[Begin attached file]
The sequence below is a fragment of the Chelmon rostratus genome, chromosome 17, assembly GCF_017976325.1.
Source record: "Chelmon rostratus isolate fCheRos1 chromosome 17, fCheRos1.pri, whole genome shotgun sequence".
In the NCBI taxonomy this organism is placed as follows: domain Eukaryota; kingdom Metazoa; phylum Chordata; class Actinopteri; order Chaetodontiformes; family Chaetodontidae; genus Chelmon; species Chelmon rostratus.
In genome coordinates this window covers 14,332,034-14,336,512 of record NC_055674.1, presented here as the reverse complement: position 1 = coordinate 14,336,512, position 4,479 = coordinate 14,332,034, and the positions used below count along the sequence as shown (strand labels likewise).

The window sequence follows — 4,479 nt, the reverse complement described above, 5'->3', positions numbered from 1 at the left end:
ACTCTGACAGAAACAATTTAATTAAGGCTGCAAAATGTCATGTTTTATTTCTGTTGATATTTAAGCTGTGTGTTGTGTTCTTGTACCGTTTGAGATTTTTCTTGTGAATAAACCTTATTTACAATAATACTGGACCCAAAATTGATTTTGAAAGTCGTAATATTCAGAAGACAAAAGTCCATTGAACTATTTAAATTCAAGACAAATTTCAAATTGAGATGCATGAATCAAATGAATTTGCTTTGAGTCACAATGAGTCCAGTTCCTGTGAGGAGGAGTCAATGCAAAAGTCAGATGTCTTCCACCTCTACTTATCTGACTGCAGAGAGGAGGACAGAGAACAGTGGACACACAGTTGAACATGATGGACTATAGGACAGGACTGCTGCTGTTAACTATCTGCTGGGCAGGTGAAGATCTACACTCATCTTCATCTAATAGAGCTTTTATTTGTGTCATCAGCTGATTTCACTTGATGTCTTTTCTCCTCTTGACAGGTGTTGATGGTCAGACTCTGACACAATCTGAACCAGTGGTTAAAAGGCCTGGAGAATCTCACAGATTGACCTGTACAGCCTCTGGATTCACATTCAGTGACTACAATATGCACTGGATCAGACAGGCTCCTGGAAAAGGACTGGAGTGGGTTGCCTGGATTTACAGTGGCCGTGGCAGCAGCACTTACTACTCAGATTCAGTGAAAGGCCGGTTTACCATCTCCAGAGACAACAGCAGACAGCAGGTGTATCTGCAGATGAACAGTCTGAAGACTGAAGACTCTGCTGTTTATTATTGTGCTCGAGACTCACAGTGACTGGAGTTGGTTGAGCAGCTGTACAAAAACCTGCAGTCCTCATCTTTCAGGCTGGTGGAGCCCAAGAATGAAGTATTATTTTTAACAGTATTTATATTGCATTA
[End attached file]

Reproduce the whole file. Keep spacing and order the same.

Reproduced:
The sequence below is a fragment of the Chelmon rostratus genome, chromosome 17, assembly GCF_017976325.1.
Source record: "Chelmon rostratus isolate fCheRos1 chromosome 17, fCheRos1.pri, whole genome shotgun sequence".
In the NCBI taxonomy this organism is placed as follows: domain Eukaryota; kingdom Metazoa; phylum Chordata; class Actinopteri; order Chaetodontiformes; family Chaetodontidae; genus Chelmon; species Chelmon rostratus.
In genome coordinates this window covers 14,332,034-14,336,512 of record NC_055674.1, presented here as the reverse complement: position 1 = coordinate 14,336,512, position 4,479 = coordinate 14,332,034, and the positions used below count along the sequence as shown (strand labels likewise).

The window sequence follows — 4,479 nt, the reverse complement described above, 5'->3', positions numbered from 1 at the left end:
ACTCTGACAGAAACAATTTAATTAAGGCTGCAAAATGTCATGTTTTATTTCTGTTGATATTTAAGCTGTGTGTTGTGTTCTTGTACCGTTTGAGATTTTTCTTGTGAATAAACCTTATTTACAATAATACTGGACCCAAAATTGATTTTGAAAGTCGTAATATTCAGAAGACAAAAGTCCATTGAACTATTTAAATTCAAGACAAATTTCAAATTGAGATGCATGAATCAAATGAATTTGCTTTGAGTCACAATGAGTCCAGTTCCTGTGAGGAGGAGTCAATGCAAAAGTCAGATGTCTTCCACCTCTACTTATCTGACTGCAGAGAGGAGGACAGAGAACAGTGGACACACAGTTGAACATGATGGACTATAGGACAGGACTGCTGCTGTTAACTATCTGCTGGGCAGGTGAAGATCTACACTCATCTTCATCTAATAGAGCTTTTATTTGTGTCATCAGCTGATTTCACTTGATGTCTTTTCTCCTCTTGACAGGTGTTGATGGTCAGACTCTGACACAATCTGAACCAGTGGTTAAAAGGCCTGGAGAATCTCACAGATTGACCTGTACAGCCTCTGGATTCACATTCAGTGACTACAATATGCACTGGATCAGACAGGCTCCTGGAAAAGGACTGGAGTGGGTTGCCTGGATTTACAGTGGCCGTGGCAGCAGCACTTACTACTCAGATTCAGTGAAAGGCCGGTTTACCATCTCCAGAGACAACAGCAGACAGCAGGTGTATCTGCAGATGAACAGTCTGAAGACTGAAGACTCTGCTGTTTATTATTGTGCTCGAGACTCACAGTGACTGGAGTTGGTTGAGCAGCTGTACAAAAACCTGCAGTCCTCATCTTTCAGGCTGGTGGAGCCCAAGAATGAAGTATTATTTTTAACAGTATTTATATTGCATTA